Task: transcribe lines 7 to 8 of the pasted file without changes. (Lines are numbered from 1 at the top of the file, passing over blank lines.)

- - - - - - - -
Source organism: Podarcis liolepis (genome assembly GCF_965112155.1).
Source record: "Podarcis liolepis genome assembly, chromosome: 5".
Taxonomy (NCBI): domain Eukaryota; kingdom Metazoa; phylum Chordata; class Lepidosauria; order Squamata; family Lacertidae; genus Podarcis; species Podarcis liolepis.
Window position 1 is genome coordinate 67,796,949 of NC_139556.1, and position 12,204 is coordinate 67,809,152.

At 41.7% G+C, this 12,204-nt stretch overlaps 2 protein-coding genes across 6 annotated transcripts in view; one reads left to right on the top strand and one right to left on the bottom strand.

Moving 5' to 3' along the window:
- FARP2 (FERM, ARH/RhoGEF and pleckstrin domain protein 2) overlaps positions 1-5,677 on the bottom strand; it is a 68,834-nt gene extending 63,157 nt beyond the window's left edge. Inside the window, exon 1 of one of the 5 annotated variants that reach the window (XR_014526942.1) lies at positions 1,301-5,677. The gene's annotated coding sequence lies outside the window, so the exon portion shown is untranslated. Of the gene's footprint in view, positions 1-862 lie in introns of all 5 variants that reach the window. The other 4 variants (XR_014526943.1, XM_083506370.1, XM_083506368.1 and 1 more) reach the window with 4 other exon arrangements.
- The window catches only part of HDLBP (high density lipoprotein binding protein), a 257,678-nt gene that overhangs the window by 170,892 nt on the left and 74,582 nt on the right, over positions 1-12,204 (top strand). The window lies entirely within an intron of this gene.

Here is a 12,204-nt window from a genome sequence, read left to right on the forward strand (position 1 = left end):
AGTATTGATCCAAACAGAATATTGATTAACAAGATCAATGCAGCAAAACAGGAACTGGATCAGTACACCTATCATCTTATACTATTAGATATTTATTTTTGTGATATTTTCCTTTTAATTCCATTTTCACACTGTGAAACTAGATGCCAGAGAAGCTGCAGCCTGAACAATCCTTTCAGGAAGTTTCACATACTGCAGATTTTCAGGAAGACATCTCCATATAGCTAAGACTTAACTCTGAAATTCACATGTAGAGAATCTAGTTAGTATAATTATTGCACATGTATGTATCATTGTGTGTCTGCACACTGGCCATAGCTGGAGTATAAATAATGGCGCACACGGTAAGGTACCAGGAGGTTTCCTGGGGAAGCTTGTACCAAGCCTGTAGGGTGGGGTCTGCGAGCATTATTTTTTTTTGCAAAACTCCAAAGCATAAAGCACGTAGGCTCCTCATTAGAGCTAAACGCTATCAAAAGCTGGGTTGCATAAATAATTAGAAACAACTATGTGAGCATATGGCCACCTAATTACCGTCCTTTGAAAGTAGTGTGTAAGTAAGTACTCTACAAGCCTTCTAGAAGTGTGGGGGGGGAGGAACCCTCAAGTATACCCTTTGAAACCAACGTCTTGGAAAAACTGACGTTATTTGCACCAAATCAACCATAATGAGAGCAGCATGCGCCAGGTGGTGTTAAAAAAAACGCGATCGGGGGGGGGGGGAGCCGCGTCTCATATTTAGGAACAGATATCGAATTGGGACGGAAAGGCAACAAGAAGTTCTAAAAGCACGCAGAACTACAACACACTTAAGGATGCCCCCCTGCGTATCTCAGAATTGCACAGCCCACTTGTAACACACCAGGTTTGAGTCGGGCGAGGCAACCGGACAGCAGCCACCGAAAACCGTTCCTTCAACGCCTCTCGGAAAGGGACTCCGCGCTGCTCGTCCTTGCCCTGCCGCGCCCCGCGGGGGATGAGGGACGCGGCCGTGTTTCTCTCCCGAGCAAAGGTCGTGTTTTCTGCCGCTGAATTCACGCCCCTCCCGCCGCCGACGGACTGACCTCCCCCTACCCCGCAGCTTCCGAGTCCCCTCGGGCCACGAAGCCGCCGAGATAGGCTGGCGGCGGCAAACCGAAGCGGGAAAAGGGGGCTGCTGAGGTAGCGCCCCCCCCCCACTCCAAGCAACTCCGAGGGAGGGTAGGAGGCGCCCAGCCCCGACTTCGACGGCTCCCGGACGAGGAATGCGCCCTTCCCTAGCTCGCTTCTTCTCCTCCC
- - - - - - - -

- FARP2 (FERM, ARH/RhoGEF and pleckstrin domain protein 2) overlaps positions 1-5,677 on the bottom strand; it is a 68,834-nt gene extending 63,157 nt beyond the window's left edge. Inside the window, exon 1 of one of the 5 annotated variants that reach the window (XR_014526942.1) lies at positions 1,301-5,677. The gene's annotated coding sequence lies outside the window, so the exon portion shown is untranslated. Of the gene's footprint in view, positions 1-862 lie in introns of all 5 variants that reach the window. The other 4 variants (XR_014526943.1, XM_083506370.1, XM_083506368.1 and 1 more) reach the window with 4 other exon arrangements.
- The window catches only part of HDLBP (high density lipoprotein binding protein), a 257,678-nt gene that overhangs the window by 170,892 nt on the left and 74,582 nt on the right, over positions 1-12,204 (top strand). The window lies entirely within an intron of this gene.